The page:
Rise of market power




The Rise of Market Power
and the Macroeconomic Implications∗
Jan De Loecker†
KU Leuven and Princeton University
Jan Eeckhout‡
August 4, 2017
We document the evolution of markups based on firm-level data for the US economy
since 1950. Initially, markups are stable, even slightly decreasing. In 1980, average markups
start to rise from 18% above marginal cost to 67% now. There is no strong pattern across
industries, though markups tend to be higher, across all sectors of the economy, in smaller
firms and most of the increase is due to an increase within industry. We do see a notable
change in the distribution of markups with the increase exclusively due to a sharp increase
in high markup firms.
We then evaluate the macroeconomic implications of an increase in average market power,
which can account for a number of secular trends in the last 3 decades: 1. decrease in labor
share; 2. increase in capital share; 3. decrease in low skill wages; 4. decrease in labor force
participation; 5. decrease in labor flows; 6. decrease in migration rates; 7. slowdown in
aggregate output.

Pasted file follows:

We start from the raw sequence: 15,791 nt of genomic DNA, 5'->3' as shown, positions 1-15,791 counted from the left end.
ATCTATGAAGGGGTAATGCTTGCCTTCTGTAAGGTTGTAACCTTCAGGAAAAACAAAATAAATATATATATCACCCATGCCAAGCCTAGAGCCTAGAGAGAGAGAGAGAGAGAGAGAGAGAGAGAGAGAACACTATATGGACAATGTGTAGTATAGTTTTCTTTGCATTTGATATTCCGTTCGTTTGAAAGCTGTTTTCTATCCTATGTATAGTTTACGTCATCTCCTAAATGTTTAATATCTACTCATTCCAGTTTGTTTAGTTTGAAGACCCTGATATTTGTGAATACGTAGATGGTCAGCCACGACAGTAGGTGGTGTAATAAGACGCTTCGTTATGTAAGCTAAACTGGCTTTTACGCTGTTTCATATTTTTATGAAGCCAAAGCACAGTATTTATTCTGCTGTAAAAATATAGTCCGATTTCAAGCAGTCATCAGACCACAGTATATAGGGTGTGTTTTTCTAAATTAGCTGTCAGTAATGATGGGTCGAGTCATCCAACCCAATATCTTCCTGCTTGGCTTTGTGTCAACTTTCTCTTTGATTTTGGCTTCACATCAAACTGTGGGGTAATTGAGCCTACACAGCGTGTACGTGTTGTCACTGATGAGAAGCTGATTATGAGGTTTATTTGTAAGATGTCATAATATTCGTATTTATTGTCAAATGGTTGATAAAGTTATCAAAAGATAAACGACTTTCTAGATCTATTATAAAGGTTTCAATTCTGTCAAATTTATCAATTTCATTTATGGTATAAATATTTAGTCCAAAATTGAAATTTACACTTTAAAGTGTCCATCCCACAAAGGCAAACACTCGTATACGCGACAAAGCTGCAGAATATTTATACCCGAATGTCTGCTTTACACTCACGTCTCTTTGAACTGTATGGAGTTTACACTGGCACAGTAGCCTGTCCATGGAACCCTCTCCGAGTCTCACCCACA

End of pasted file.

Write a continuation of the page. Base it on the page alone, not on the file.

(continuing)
Keywords: Markups; Market Power; Secular Trends; Labor Market.
JEL: E2, D2, D4, J3, K2, L1
∗We would like to thank Mark Aguiar, Pol Antras, John Asker, Eric Bartelsman, Steve Berry, Emmanuel Farhi,
Bob Hall, John Haltiwanger, Xavier Gabaix, Eric Hurst, Loukas Karabarbounis, Patrick Kehoe, Pete Klenow, Esteban
Rossi-Hansberg, Chad Syverson, Jo Van Biesebroeck and Frank Verboven for insightful discussions and comments.
Shubhdeep Deb, Morgane Guignard and David Puig provided invaluable research assistance. De Loecker gratefully
acknowledges support from the FWO Odysseus Grant and Eeckhout from the ERC, Advanced grant 339186, and
from ECO2015-67655-P.




Here is Paul Sweezy in 1942 laying out how monopoly power discourages marginal investment. Despite Schumpeter’s support he was denied tenure